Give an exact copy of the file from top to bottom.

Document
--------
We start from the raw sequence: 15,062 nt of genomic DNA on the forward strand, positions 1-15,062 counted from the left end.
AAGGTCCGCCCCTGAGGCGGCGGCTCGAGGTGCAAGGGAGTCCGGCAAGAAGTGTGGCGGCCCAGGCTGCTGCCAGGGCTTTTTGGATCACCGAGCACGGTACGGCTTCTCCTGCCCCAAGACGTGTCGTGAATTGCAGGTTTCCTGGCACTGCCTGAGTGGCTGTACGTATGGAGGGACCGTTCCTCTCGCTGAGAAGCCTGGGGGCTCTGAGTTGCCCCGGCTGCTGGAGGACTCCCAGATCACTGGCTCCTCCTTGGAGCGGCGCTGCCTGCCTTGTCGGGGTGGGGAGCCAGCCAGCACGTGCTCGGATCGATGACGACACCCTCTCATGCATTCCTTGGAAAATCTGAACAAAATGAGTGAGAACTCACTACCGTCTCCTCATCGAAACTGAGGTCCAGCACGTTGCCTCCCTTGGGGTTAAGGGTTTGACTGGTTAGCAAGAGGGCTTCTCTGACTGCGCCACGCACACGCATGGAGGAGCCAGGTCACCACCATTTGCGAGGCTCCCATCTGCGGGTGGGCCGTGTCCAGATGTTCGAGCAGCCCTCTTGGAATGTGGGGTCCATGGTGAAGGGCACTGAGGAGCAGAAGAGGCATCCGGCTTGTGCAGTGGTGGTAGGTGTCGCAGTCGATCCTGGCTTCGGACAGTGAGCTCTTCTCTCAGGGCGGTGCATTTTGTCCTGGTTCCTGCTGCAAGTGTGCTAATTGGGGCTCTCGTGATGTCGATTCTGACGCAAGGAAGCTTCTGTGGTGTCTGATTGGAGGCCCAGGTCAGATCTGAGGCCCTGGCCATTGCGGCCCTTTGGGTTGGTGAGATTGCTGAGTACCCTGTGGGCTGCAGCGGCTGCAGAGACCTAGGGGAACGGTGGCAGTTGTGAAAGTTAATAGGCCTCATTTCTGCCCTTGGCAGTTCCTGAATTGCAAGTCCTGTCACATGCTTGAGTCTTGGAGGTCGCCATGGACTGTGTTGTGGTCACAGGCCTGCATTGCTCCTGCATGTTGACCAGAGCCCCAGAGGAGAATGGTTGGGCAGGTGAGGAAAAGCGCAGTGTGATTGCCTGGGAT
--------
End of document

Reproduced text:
We start from the raw sequence: 15,062 nt of genomic DNA on the forward strand, positions 1-15,062 counted from the left end.
AAGGTCCGCCCCTGAGGCGGCGGCTCGAGGTGCAAGGGAGTCCGGCAAGAAGTGTGGCGGCCCAGGCTGCTGCCAGGGCTTTTTGGATCACCGAGCACGGTACGGCTTCTCCTGCCCCAAGACGTGTCGTGAATTGCAGGTTTCCTGGCACTGCCTGAGTGGCTGTACGTATGGAGGGACCGTTCCTCTCGCTGAGAAGCCTGGGGGCTCTGAGTTGCCCCGGCTGCTGGAGGACTCCCAGATCACTGGCTCCTCCTTGGAGCGGCGCTGCCTGCCTTGTCGGGGTGGGGAGCCAGCCAGCACGTGCTCGGATCGATGACGACACCCTCTCATGCATTCCTTGGAAAATCTGAACAAAATGAGTGAGAACTCACTACCGTCTCCTCATCGAAACTGAGGTCCAGCACGTTGCCTCCCTTGGGGTTAAGGGTTTGACTGGTTAGCAAGAGGGCTTCTCTGACTGCGCCACGCACACGCATGGAGGAGCCAGGTCACCACCATTTGCGAGGCTCCCATCTGCGGGTGGGCCGTGTCCAGATGTTCGAGCAGCCCTCTTGGAATGTGGGGTCCATGGTGAAGGGCACTGAGGAGCAGAAGAGGCATCCGGCTTGTGCAGTGGTGGTAGGTGTCGCAGTCGATCCTGGCTTCGGACAGTGAGCTCTTCTCTCAGGGCGGTGCATTTTGTCCTGGTTCCTGCTGCAAGTGTGCTAATTGGGGCTCTCGTGATGTCGATTCTGACGCAAGGAAGCTTCTGTGGTGTCTGATTGGAGGCCCAGGTCAGATCTGAGGCCCTGGCCATTGCGGCCCTTTGGGTTGGTGAGATTGCTGAGTACCCTGTGGGCTGCAGCGGCTGCAGAGACCTAGGGGAACGGTGGCAGTTGTGAAAGTTAATAGGCCTCATTTCTGCCCTTGGCAGTTCCTGAATTGCAAGTCCTGTCACATGCTTGAGTCTTGGAGGTCGCCATGGACTGTGTTGTGGTCACAGGCCTGCATTGCTCCTGCATGTTGACCAGAGCCCCAGAGGAGAATGGTTGGGCAGGTGAGGAAAAGCGCAGTGTGATTGCCTGGGAT